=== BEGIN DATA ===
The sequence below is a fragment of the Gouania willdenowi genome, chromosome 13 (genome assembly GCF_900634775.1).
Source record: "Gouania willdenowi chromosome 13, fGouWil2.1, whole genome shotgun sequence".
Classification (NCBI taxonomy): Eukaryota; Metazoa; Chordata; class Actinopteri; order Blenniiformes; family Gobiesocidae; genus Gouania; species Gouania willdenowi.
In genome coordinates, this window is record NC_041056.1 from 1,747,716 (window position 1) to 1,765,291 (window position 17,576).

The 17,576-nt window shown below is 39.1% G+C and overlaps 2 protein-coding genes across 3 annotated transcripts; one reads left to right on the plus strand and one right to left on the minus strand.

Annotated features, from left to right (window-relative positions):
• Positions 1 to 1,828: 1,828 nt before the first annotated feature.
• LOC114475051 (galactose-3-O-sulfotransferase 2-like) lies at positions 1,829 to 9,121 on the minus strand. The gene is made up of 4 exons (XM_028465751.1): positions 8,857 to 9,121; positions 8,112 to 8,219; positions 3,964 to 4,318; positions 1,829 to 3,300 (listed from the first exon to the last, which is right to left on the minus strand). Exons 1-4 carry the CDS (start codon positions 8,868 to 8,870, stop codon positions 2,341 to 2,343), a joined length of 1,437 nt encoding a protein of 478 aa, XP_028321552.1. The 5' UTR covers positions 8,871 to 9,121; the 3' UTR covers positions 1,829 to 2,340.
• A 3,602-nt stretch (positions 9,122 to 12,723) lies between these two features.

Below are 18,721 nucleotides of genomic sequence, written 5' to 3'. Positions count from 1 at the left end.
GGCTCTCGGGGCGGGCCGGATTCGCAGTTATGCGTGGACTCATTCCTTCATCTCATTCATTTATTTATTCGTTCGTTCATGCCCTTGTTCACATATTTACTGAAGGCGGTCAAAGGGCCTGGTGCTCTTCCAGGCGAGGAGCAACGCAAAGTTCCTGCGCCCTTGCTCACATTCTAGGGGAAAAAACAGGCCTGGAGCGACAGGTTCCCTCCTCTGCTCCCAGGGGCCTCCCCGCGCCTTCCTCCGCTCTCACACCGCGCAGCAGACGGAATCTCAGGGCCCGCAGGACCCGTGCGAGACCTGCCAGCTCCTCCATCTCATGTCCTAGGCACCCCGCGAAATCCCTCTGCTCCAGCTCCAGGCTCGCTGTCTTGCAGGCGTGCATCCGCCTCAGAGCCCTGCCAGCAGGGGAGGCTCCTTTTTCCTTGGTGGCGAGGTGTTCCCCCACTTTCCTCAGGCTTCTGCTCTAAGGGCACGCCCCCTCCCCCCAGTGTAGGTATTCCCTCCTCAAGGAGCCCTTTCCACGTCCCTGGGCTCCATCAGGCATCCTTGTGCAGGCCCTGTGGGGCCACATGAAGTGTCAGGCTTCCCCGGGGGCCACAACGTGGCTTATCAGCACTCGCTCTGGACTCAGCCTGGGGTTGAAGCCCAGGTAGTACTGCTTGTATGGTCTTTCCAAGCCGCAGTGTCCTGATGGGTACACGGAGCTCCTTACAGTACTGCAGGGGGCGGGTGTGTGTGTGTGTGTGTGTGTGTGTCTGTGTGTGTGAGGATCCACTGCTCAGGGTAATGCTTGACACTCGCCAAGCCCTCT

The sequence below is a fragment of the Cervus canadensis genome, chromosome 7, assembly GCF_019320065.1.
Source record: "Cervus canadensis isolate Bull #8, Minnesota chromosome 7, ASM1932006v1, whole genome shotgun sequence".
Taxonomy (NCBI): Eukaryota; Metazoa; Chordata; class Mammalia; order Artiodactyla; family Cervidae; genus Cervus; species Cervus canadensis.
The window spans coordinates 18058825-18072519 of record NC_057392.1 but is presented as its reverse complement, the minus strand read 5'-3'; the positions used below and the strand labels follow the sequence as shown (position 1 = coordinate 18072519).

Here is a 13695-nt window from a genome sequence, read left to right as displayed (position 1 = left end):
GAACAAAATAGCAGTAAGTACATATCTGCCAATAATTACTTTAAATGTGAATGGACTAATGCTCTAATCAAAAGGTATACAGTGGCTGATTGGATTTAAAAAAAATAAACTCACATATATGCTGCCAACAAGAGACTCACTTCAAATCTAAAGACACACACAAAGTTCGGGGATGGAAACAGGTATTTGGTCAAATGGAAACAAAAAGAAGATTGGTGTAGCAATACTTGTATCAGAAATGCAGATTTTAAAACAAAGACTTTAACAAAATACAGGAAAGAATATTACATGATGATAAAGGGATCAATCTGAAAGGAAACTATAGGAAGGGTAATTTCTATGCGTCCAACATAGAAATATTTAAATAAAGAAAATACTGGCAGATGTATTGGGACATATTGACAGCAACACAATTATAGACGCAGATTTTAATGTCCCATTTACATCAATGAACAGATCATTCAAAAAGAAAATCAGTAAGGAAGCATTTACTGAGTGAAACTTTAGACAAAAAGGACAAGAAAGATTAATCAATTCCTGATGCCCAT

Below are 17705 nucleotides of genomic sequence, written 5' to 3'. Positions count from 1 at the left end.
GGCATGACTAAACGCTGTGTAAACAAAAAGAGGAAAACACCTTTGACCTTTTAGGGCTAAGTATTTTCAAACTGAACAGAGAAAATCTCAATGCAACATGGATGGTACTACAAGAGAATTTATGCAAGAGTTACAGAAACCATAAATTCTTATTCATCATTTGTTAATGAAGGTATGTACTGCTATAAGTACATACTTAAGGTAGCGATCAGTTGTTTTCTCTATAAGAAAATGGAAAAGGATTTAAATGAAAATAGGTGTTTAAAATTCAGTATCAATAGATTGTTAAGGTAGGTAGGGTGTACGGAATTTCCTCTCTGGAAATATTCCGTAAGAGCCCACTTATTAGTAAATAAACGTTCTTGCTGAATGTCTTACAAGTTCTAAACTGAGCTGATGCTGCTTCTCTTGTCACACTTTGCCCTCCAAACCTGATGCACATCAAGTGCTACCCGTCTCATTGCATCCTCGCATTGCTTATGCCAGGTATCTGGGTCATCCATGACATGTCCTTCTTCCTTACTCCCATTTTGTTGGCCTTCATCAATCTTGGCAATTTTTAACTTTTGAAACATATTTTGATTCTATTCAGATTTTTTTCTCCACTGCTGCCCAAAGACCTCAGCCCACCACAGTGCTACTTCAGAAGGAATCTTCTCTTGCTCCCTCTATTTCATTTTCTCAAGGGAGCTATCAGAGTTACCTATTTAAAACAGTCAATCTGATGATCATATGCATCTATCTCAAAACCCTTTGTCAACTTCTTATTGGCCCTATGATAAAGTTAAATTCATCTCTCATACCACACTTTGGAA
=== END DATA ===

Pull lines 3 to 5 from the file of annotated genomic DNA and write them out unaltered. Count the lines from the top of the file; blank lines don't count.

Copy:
Classification (NCBI taxonomy): Eukaryota; Metazoa; Chordata; class Actinopteri; order Blenniiformes; family Gobiesocidae; genus Gouania; species Gouania willdenowi.
In genome coordinates, this window is record NC_041056.1 from 1,747,716 (window position 1) to 1,765,291 (window position 17,576).

The 17,576-nt window shown below is 39.1% G+C and overlaps 2 protein-coding genes across 3 annotated transcripts; one reads left to right on the plus strand and one right to left on the minus strand.